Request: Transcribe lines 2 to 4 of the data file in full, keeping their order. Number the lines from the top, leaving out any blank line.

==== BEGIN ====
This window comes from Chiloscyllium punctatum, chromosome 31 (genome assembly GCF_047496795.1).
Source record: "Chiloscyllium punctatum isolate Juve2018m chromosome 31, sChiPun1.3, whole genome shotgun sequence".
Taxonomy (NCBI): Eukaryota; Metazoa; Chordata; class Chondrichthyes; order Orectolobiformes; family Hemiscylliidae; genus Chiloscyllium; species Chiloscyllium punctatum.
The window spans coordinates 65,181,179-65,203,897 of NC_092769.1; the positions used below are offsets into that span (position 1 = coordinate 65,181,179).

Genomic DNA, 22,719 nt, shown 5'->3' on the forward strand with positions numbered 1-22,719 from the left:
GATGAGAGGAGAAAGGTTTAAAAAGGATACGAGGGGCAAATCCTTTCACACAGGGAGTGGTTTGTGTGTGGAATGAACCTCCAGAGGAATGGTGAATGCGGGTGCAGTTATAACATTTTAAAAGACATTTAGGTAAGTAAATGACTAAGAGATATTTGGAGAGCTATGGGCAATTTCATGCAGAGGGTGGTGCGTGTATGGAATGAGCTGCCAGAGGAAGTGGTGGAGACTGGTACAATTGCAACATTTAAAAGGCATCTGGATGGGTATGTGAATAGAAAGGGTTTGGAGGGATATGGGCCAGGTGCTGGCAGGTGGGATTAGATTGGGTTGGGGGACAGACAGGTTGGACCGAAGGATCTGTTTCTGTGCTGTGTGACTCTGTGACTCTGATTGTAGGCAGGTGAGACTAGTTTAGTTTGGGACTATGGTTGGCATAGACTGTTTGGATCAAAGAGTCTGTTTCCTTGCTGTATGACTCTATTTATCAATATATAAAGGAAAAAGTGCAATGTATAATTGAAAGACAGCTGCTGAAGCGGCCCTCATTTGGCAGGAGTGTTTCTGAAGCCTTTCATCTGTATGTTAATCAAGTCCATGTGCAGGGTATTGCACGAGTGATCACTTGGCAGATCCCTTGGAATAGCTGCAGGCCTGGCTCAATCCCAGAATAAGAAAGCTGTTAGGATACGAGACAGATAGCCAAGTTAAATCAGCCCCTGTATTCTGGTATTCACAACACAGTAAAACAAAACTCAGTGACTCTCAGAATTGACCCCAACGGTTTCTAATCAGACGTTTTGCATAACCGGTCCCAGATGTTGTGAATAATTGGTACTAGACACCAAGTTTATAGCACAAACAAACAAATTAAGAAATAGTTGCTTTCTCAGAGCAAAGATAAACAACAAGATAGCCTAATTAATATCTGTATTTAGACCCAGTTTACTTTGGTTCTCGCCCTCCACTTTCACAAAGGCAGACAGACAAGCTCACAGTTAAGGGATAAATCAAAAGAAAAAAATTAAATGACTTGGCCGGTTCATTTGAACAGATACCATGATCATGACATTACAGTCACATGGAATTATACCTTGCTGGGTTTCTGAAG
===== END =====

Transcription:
Source record: "Chiloscyllium punctatum isolate Juve2018m chromosome 31, sChiPun1.3, whole genome shotgun sequence".
Taxonomy (NCBI): Eukaryota; Metazoa; Chordata; class Chondrichthyes; order Orectolobiformes; family Hemiscylliidae; genus Chiloscyllium; species Chiloscyllium punctatum.
The window spans coordinates 65,181,179-65,203,897 of NC_092769.1; the positions used below are offsets into that span (position 1 = coordinate 65,181,179).